Subscribe to Newsletter
Monthly Newsletter: Join more than 5,000 African literature enthusiasts!
Subscribe for African literature news, and receive a free copy of our "Guide to African Novels."

The Sad Love Story of Heloise and Abelard

SHARE THIS

Even during the celebration of the Mass, when our prayers should be purer, lewd visions of those pleasures take such a hold upon my unhappy soul that my thoughts are on their wantonness instead of on prayers. I should be groaning over the sins I have committed, but I can only sigh for what I have lost. Everything we did and also the times and places where we did it are stamped on my heart along with your image, so that I live through them all again with you. Even in sleep I have no respite. Sometimes my thoughts are betrayed in a movement of my body, or they break out in an unguarded word. In my utter wretchedness, that cry from a suffering soul could well be mine: “Miserable creature that I am, who is there to rescue me out of the body doomed to this death?” —  Heloise to Abelard, Letter 4

Heloise and Abelard lived in medieval France. Heloise had a flair for languages and philosophy. So while she was living with an uncle, she became a student of Abelard who was a theologian. Teacher and student fell in love. But their very steamy and secret affair came to an end when her uncle castrated Abelard for carrying on with his niece.  The excerpt you’ve just read is the fourth in a series of letters they sent to each other. This was long after the affair had ended. 15 years maybe. Heloise is now a nun. And Abelard is a monk or something like that. Clearly she hasn’t gotten over him. It’s sad because when she carries on and on like this about how she just can’t forget what it was like being with him, all he says is Look, I’m done. I’ve moved on. You need to do the same too. I’m a girl like Heloise, and I totally get how difficult it is to let go. But yikes! after undergoing the trauma of castration, I can also see why Abelard would rather not be bothered by whatever they had.

Read all of Letter IV HERE!

Image via

Feature Image via

Tags: , , , , , ,

I hold a doctorate in English from Duke University and recently joined the Marquette University English faculty as an Assistant Professor. I love teaching African fiction and contemporary British novels. Brittle Paper is the virtual space/station where I play and experiment with ideas on how to reinvent African fiction and literary culture.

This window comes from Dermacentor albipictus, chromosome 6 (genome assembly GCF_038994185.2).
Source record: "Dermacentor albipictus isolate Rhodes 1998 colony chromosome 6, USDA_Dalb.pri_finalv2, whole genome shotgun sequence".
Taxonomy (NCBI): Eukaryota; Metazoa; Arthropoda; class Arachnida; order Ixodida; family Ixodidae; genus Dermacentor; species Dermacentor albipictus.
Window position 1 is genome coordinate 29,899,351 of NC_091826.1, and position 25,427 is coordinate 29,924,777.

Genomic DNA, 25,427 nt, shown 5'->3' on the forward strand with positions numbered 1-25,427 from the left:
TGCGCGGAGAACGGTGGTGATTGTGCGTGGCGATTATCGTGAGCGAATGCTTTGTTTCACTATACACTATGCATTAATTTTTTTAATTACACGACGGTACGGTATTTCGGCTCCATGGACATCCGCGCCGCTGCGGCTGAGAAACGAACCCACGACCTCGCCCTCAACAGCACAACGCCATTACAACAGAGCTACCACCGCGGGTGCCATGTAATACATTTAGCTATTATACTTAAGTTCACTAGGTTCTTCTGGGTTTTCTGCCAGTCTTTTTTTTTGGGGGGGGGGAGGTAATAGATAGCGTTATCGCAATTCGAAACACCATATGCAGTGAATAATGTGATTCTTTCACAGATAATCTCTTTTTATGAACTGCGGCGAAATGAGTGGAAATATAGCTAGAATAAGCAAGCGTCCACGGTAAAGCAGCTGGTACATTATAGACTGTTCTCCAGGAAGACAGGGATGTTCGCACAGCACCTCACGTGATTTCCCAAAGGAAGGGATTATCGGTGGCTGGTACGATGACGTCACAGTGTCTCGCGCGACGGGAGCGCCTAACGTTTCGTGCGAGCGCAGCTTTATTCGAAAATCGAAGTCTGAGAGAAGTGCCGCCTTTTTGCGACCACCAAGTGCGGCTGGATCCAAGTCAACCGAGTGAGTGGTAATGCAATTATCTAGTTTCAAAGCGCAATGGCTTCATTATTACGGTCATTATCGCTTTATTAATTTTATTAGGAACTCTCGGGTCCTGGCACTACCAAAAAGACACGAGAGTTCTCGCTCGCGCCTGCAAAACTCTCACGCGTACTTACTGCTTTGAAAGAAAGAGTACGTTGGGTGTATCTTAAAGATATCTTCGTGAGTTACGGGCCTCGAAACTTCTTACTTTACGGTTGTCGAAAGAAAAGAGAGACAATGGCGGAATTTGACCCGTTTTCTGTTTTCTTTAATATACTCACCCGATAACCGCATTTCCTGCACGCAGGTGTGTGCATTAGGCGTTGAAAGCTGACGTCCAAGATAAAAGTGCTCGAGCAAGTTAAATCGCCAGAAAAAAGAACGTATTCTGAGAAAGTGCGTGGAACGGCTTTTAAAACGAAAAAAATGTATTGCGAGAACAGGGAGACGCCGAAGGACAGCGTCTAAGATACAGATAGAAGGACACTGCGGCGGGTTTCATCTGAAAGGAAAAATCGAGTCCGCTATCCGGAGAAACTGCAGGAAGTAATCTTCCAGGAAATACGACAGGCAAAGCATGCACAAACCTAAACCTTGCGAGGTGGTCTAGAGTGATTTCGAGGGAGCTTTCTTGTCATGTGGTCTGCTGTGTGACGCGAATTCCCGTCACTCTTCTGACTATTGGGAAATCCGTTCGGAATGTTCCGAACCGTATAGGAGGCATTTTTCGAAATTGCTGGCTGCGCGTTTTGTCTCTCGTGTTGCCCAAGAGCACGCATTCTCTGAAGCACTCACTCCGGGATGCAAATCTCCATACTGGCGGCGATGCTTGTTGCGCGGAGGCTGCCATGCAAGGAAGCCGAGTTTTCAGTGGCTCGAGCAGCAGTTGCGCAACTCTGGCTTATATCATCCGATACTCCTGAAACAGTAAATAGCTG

No comments yet.

Leave a Reply

Welcome to Brittle Paper, your go-to site for African writing and literary culture. We bring you all the latest news and juicy updates on publications, authors, events, prizes, and lifestyle. Follow us on Twitter and Instagram (@brittlepaper) and sign up for our "I love African Literature" newsletter.

Monthly Newsletter!

Subscribe for African literature news, and receive a free copy of our
"Guide to African Novels."

Archives

Johary Ravaloson’s Return to the Enchanted Island Is the Second Novel from Madagascar to Be Translated into English

johary ravaloson - winds from elsewhere - graph (1)

In May 2018, we brought news of the first novel by a writer from Madagascar to be translated into English: […]

Sundays at Saint Steven’s | Davina Philomena Kawuma | Poetry

unsplash3

when god runs out of money (how, no one says) once a week, these days, we come to where the […]

Read the First Excerpt from Petina Gappah’s New Novel, Out of Darkness, Shining Light

petina gappah - out of darkness, shining light - graph

Petina Gappah‘s new novel Out of Darkness, Shining Light was released on 10 September by Simon & Schuster imprint Scribner. […]

We Need To Talk | Muriel Adhiambo | Fiction

unsplash4

IT WAS A warm, humid night in the lakeside city of Kisumu. Under a starless sky, the women, seated on […]

For World Diabetes Day, Miss BloodSugar Calls for Entries to Competition & Anthology Sponsored by Bella Naija

mbs final edit

Press release: What’s your diabetes story? Are you diabetic? Have you been impacted by the experiences of a family/friend/patient with […]

The Hour of Judgment | Edith Knight Magak | Fiction

unsplash1

THE HOUR OF judgment has come upon me, and my hope for redemption is pegged on a needle, sorcery, and […]

Thanks for signing up!

Never miss out on new posts. Subscribe to a digest, too:

No thanks, I only want the monthly newsletter.